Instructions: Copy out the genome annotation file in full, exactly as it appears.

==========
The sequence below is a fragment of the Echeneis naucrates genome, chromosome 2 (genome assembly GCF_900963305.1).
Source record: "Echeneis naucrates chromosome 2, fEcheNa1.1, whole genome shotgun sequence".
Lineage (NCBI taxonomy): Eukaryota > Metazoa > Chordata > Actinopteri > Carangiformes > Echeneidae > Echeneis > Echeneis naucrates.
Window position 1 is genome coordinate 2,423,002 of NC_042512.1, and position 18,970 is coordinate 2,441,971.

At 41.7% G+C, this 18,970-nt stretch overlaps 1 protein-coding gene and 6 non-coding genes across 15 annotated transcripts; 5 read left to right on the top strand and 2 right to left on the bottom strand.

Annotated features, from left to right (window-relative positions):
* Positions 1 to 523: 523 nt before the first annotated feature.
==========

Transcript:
The sequence below is a fragment of the Echeneis naucrates genome, chromosome 2 (genome assembly GCF_900963305.1).
Source record: "Echeneis naucrates chromosome 2, fEcheNa1.1, whole genome shotgun sequence".
Lineage (NCBI taxonomy): Eukaryota > Metazoa > Chordata > Actinopteri > Carangiformes > Echeneidae > Echeneis > Echeneis naucrates.
Window position 1 is genome coordinate 2,423,002 of NC_042512.1, and position 18,970 is coordinate 2,441,971.

At 41.7% G+C, this 18,970-nt stretch overlaps 1 protein-coding gene and 6 non-coding genes across 15 annotated transcripts; 5 read left to right on the top strand and 2 right to left on the bottom strand.

Annotated features, from left to right (window-relative positions):
* Positions 1 to 523: 523 nt before the first annotated feature.